Speaking Out: Some Evils of Outsourcing
About 15 years ago, aircraft companies hired business school graduates (MBAs) to gain fresh insight into the best business practices taught in our American institutions of higher learning, such as Harvard, Wharton and Stanford. The then-current thinking was that the costs associated with operating and maintaining factories in the U.S. were excessive and that OEMs could save money and increase profits by jobbing out fabrication and assembly work. Because labor was a large part of the cost of production in U.S. facilities, a key part of the revised business plan involved moving production to Mexico or “offshore” to locations in Eastern Europe, China and India. As U.S. shops closed, workers were laid off and equipment was sold off. The capabilities to build in-house diminished or vanished entirely, but outsourcing did reduce the OEM’s capital expenditures to modernize shops with new equipment and train replacement shop technicians. And in the short term, profits certainly increased.
What wasn’t factored into the outsourcing equation, however, was the inevitable loss of a critically important component of any manufacturing process — design expertise — the cost of which is not easily quantified. When engineers design and shops build products in-house, there is a feedback between the two departments that are generally located in the same facility. Designers can easily walk down to the fab shops whenever a problem arises to see the effects of their design and to immediately propose a corrective action to a problem. And the engineers receive a definite advantage in recognizing faults/weaknesses in their designs by seeing the tangible results of their ideas. During the fabrication and assembly of the DC-XA reusable rocket in 1996 during my tenure at McDonnell Douglas (Huntington Beach, Calif.), the designers actually were located on the shop floors to expedite immediate solutions to problems and to keep the work flowing. When a part interfered with another during assembly, the remedy involved a quick walk to the shop to see and redline a drawing for an immediate fix, followed by a design change the next day. This system worked very well for 80 years, and the close rapport established with the shop technicians who physically built aircraft produced some of the best aerospace designs and products in the world. This exchange was absolutely necessary when doing development work on new programs where new technology was being generated each day.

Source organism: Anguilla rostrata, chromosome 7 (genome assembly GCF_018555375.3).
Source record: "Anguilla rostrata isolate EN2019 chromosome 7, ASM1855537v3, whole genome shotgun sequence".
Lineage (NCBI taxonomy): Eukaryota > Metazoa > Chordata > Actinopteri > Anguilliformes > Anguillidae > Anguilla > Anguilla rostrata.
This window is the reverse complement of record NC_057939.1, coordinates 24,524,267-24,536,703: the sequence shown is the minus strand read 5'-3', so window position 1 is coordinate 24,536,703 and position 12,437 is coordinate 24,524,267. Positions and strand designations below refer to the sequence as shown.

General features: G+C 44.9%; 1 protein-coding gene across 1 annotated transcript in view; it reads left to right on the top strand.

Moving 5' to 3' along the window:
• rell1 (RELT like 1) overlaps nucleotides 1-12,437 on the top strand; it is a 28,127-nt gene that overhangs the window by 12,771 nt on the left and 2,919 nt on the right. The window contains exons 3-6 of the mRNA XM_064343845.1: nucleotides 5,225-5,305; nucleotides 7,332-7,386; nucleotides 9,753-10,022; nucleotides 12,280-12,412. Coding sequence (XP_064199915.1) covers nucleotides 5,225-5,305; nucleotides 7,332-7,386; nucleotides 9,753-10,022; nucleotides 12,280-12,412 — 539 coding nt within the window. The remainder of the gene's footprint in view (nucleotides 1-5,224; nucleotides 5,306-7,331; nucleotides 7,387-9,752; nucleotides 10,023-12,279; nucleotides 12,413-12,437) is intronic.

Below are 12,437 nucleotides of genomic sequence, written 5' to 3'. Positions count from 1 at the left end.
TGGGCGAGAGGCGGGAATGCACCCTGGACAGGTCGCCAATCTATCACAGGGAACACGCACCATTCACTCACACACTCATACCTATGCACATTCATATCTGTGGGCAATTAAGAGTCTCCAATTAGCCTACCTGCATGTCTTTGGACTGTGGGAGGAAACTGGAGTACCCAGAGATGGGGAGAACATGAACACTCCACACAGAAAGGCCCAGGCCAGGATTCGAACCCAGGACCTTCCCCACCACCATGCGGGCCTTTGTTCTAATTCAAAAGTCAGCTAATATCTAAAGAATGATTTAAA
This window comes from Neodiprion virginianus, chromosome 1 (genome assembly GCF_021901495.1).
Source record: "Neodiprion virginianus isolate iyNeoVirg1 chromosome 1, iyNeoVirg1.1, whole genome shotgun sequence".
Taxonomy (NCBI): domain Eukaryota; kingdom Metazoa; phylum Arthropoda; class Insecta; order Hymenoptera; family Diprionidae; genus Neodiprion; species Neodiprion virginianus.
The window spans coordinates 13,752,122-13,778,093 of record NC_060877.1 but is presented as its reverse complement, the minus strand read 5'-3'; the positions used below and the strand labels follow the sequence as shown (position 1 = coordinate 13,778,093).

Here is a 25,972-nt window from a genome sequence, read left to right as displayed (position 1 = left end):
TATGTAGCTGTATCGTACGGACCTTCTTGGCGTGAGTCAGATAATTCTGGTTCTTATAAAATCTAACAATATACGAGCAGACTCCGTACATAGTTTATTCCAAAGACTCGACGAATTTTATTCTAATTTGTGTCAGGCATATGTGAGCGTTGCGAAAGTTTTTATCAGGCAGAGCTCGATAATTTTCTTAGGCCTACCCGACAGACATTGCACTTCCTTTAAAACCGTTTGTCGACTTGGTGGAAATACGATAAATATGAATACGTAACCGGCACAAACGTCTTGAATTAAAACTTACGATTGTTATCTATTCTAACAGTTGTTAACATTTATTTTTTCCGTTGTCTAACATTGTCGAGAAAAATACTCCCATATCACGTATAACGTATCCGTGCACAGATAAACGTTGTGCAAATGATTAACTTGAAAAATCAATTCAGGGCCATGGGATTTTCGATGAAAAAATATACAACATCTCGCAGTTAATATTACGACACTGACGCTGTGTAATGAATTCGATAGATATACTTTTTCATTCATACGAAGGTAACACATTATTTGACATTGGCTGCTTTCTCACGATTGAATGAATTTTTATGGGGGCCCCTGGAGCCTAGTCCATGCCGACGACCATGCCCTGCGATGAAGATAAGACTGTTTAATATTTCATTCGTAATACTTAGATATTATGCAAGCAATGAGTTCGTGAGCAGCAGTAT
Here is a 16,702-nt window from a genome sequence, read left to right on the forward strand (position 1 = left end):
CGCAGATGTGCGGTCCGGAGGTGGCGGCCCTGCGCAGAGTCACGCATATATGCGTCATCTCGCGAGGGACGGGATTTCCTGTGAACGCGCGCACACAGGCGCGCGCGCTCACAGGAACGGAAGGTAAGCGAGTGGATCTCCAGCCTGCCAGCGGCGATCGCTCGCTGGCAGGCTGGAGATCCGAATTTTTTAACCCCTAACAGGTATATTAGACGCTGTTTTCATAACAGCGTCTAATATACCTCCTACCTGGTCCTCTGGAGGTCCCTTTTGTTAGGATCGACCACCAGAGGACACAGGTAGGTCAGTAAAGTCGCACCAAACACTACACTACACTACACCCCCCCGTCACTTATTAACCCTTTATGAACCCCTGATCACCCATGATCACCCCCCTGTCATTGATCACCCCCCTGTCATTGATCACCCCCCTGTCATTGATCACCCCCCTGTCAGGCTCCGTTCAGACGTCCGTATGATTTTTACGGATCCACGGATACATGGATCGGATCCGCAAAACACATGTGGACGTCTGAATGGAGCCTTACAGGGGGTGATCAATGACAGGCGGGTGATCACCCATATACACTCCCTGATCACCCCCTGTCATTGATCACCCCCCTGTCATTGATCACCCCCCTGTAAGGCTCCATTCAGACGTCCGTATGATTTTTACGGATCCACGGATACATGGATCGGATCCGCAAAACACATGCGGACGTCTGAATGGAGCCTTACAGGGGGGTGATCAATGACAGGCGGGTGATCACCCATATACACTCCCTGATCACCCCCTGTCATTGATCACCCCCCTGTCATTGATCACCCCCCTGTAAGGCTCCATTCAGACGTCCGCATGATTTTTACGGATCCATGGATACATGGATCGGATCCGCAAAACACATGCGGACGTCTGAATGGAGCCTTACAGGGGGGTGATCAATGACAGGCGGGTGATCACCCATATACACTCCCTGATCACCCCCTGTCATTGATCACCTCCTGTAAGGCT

Some say that the computer now makes face-to-face contact unnecessary. Boeing designers, for example, showed live shots of the 787’s widely publicized fuselage “gap” recently to engineers all over the world, and they were able to communicate about it via phone, e-mail and even directly, live via Internet connections. While it wasn’t face-to-face, it was reasonably immediate.
But no matter how fast or convenient we make the exchange of digital information from country to country or continent to continent, it can’t replace being there. In my day, many design and process problems were avoided because engineers could visit shops daily and watch as a part was made or raise a question about how a part would be joined to catch an issue before it impacted production. Today, when design and fabrication facilities can be thousands of miles apart, that kind of personal contact between design and fab shops isn’t practical. The expense and time involved in travel is prohibitive, so we lose opportunities to spot and correct problems before they become expensive — not to mention embarrassing.
Our industry loses so many other capabilities when we give away the basic work. As a compromise, OEMs could keep the development capabilities (design, prototyping, testing) viable in-house and just send out routine manufacturing tasks after the design is proven. This would still allow the OEM to outsource rate production at lower cost but would maintain the stimulation and optimize the learning process for the engineering and shop technicians.
But I wonder if, in 20 years, there will be a breakthrough revelation one morning at Harvard: A business school professor proposes that design and manufacturing groups be positioned in the same facility so they could be in contact on a daily basis. A pilot program would demonstrate that production can be improved tremendously and that new designs benefit from the interaction. This new type of facility, called a “factory,” is quickly embraced as revolutionary thinking by our best business brains. And I roll over in my grave and smile.
Bob Hartunian is a retired Boeing Technical Fellow. He logged 32 years in the composites manufacturing business, first at McDonnell Douglas in Huntington Beach, Calif. and then at The Boeing Co. (Seattle, Wash.) when McDonnell Douglas became part of Boeing. He built and flies a Pulsar composite plane.